django-admin startproject elasticsearchprojectcd elasticsearchprojectpython manage.py startapp elasticsearchapp

After you created your new Django projects you need to create a model that you will use. For this guide I chose to go with a good old fashioned blog post example. In models.py you place the following code:

from django.db import modelsfrom django.utils import timezonefrom django.contrib.auth.models import User# Create your models here.# Blogpost to be indexed into ElasticSearchclass BlogPost(models.Model):   author = models.ForeignKey(User, on_delete=models.CASCADE, related_name='blogpost')   posted_date = models.DateField(default=timezone.now)   title = models.CharField(max_length=200)   text = models.TextField(max_length=1000)

Pretty straight forward, so far. Don’t forget to add elasticsearchapp to INSTALLED_APPS in settings.py and register your new BlogPost model in admin.py like this:

from django.contrib import adminfrom .models import BlogPost# Register your models here.# Need to register my BlogPost so it shows up in the adminadmin.site.register(BlogPost)

You must also python manage.py makemigrations, python manage.py migrate and python manage.py createsuperuser to create the database and an admin account. Now, python manage.py runserver, go to http://localhost:8000/admin/ and login. You should now be able to see your Blog posts model there. Go ahead and create your first blog post in the admin.

Congratulations, you now have a functioning Django project! It’s finally time to get into the fun stuff — connecting ElasticSearch.

Connecting ElasticSearch with Django

You begin by creating a new file called search.py in our elasticsearchapp directory. This is where the ElasticSearch code will live. The first thing you need to do here is to create a connection from your Django application to ElasticSearch. You do this in your search.py file:

from elasticsearch_dsl.connections import connectionsconnections.create_connection()

Now that you have a global connection to your ElasticSearch set-up you need to define what you want to index into it. Write this code:

from elasticsearch_dsl.connections import connectionsfrom elasticsearch_dsl import DocType, Text, Dateconnections.create_connection()class BlogPostIndex(DocType):    author = Text()    posted_date = Date()    title = Text()    text = Text()    class Meta:        index = 'blogpost-index'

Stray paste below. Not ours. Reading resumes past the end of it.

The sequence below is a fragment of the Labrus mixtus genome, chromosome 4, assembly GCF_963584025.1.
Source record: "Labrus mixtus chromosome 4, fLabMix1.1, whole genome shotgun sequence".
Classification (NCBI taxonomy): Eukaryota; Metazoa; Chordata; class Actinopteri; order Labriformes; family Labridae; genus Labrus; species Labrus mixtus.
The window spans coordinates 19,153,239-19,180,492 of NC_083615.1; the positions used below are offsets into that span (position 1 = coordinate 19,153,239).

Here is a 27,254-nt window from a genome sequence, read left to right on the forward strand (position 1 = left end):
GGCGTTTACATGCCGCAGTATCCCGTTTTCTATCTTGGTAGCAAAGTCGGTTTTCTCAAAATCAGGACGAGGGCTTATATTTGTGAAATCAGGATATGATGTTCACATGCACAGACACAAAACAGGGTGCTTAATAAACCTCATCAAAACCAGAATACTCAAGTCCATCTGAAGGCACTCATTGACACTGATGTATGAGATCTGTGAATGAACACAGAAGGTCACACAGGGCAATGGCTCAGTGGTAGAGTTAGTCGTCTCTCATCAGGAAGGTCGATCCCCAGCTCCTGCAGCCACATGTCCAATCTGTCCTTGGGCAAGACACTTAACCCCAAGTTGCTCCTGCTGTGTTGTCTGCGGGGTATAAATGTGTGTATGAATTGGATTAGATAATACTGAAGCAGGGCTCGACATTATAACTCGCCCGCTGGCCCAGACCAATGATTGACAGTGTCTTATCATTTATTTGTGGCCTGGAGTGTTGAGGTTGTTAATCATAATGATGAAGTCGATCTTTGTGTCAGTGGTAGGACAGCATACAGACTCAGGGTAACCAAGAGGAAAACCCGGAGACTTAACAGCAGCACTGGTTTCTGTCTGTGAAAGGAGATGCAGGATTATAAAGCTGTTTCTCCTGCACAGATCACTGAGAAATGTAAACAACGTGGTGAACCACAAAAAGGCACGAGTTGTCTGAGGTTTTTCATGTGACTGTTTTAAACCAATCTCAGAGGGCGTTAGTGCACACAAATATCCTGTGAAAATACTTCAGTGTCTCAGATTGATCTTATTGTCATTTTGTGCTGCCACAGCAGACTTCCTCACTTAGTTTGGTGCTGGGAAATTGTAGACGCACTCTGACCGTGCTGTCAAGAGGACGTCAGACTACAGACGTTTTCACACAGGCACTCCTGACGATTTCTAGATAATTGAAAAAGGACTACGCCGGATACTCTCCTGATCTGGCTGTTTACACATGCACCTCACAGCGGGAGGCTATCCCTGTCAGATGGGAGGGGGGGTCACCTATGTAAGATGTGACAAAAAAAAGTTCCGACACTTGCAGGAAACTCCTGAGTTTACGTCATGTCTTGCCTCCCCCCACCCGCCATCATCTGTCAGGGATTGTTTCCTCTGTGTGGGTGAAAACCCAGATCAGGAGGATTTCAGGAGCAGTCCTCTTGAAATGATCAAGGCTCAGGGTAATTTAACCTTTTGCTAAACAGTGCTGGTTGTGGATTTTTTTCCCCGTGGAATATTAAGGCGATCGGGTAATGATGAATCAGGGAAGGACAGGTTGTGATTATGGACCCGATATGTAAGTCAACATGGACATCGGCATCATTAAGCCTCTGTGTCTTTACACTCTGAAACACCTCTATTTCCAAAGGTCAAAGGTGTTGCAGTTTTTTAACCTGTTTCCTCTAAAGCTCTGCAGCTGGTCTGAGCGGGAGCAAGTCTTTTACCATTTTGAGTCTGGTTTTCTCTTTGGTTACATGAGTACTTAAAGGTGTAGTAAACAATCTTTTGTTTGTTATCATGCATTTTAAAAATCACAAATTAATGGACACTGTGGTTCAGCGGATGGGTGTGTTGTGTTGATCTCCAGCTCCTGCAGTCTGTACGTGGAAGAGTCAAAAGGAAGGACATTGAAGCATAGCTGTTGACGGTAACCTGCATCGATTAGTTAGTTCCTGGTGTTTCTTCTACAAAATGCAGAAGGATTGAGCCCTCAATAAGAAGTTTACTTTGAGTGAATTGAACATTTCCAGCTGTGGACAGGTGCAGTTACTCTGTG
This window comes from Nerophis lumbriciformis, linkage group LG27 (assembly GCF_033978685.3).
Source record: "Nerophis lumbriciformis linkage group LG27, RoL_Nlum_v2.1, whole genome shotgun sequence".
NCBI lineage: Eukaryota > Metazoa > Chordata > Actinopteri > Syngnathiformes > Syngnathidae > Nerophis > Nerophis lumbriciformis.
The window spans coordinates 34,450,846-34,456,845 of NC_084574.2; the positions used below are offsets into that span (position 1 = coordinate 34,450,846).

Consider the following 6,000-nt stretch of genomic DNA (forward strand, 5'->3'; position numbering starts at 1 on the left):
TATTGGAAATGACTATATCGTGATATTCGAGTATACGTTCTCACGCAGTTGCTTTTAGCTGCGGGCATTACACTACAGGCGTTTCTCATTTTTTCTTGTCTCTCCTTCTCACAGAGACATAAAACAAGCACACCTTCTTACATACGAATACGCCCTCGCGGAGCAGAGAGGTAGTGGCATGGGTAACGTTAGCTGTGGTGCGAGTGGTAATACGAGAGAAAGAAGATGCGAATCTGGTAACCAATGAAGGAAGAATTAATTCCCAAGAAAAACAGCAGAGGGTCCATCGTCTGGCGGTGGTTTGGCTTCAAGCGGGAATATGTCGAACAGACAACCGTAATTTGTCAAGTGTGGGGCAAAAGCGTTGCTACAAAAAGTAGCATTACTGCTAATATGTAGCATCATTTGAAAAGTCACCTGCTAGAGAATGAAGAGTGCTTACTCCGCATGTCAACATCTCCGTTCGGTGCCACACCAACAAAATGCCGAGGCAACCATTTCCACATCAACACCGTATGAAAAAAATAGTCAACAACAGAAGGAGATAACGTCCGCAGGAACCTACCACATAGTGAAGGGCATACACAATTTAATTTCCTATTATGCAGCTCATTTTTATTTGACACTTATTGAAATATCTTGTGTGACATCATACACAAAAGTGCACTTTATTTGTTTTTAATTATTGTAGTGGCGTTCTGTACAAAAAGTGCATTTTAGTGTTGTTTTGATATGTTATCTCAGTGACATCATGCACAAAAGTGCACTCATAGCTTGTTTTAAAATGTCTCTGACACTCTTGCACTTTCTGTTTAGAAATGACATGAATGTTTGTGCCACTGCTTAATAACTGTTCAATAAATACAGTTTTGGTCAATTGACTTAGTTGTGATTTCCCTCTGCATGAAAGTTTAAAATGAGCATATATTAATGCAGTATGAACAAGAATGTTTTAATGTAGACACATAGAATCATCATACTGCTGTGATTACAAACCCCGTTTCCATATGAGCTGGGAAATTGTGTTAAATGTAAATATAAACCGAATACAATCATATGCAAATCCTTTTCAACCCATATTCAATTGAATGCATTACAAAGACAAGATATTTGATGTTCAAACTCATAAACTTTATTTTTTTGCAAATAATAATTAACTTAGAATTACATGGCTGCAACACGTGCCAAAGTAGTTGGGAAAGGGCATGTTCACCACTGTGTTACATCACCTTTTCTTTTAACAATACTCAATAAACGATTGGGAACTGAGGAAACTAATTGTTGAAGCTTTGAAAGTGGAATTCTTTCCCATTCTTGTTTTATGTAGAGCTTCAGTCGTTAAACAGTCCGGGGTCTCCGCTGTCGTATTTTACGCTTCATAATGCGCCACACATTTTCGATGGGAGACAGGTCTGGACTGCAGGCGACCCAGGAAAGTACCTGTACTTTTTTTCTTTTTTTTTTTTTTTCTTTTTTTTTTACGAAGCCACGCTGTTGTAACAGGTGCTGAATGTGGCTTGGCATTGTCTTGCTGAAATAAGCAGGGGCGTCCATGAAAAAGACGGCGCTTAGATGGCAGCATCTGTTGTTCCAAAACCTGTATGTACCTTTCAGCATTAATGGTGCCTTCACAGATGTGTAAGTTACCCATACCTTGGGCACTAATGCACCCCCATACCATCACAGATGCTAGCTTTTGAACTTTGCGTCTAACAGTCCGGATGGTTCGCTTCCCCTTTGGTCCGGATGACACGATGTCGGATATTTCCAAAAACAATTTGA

It looks pretty similar to your model, right? The DocType works as a wrapper to enable you to write an index like a model, and the Text and Date are the fields so that they get the correct format when they get indexed.

Inside the Meta you tell ElasticSearch what you want the index to be named. This will be a point of reference for ElasticSearch so that it knows what index it’s dealing with when initializing it in the database and saving each new object instance created.

Now you need to actually create the mapping of your newly created BlogPostIndex in ElasticSearch. You can do this and also create a way to do the bulk indexing at the same time — how convenient right?

Bulk indexing of data

The bulk command is located in elasticsearch.helpers which is included when you installed elasticsearch_dsl since it is built on top of that library. Do the following in search.py:

...from elasticsearch.helpers import bulkfrom elasticsearch import Elasticsearchfrom . import models...
...def bulk_indexing():    BlogPostIndex.init()    es = Elasticsearch()    bulk(client=es, actions=(b.indexing() for b in models.BlogPost.objects.all().iterator()))

“What is going on here?” you might be thinking. It’s not that complicated, actually.

Since you only want to do bulk indexing whenever you change something in our model you init() the model which maps it into ElasticSearch. Then, you use the bulk and pass it an instance of Elasticsearch() which will create a connection to ElasticSearch. You then pass a generator to actions= and iterate over all the BlogPost objects you have in your regular database and call the .indexing() method on each object. Why a generator? Because if you had a lot of objects to iterate over a generator would not have to first load them into memory.